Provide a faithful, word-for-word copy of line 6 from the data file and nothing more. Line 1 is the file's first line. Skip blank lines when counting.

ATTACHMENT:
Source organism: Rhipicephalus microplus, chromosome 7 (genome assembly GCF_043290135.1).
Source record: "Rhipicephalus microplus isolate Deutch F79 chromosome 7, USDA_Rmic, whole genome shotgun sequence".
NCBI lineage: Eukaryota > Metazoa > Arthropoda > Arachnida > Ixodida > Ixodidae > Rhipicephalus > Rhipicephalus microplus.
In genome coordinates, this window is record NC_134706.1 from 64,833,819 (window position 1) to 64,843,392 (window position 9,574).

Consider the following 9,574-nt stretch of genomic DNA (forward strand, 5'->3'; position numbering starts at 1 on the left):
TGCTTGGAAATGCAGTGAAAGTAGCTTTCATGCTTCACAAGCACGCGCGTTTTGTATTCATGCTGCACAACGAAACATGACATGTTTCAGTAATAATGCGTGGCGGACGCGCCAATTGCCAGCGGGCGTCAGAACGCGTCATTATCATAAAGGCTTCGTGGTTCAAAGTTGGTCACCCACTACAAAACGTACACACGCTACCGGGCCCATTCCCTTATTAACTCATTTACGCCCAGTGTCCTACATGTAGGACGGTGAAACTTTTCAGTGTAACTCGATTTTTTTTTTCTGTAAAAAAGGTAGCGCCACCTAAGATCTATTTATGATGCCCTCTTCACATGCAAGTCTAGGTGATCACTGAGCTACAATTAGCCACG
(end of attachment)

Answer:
TGCTTGGAAATGCAGTGAAAGTAGCTTTCATGCTTCACAAGCACGCGCGTTTTGTATTCATGCTGCACAACGAAACATGACATGTTTCAGTAATAATGCGTGGCGGACGCGCCAATTGCCAGCGGGCGTCAGAACGCGTCATTATCATAAAGGCTTCGTGGTTCAAAGTTGGTCACCCACTACAAAACGTACACACGCTACCGGGCCCATTCCCTTATTAACTCATTTACGCCCAGTGTCCTACATGTAGGACGGTGAAACTTTTCAGTGTAACTCGATTTTTTTTTTCTGTAAAAAAGGTAGCGCCACCTAAGATCTATTTATGATGCCCTCTTCACATGCAAGTCTAGGTGATCACTGAGCTACAATTAGCCACG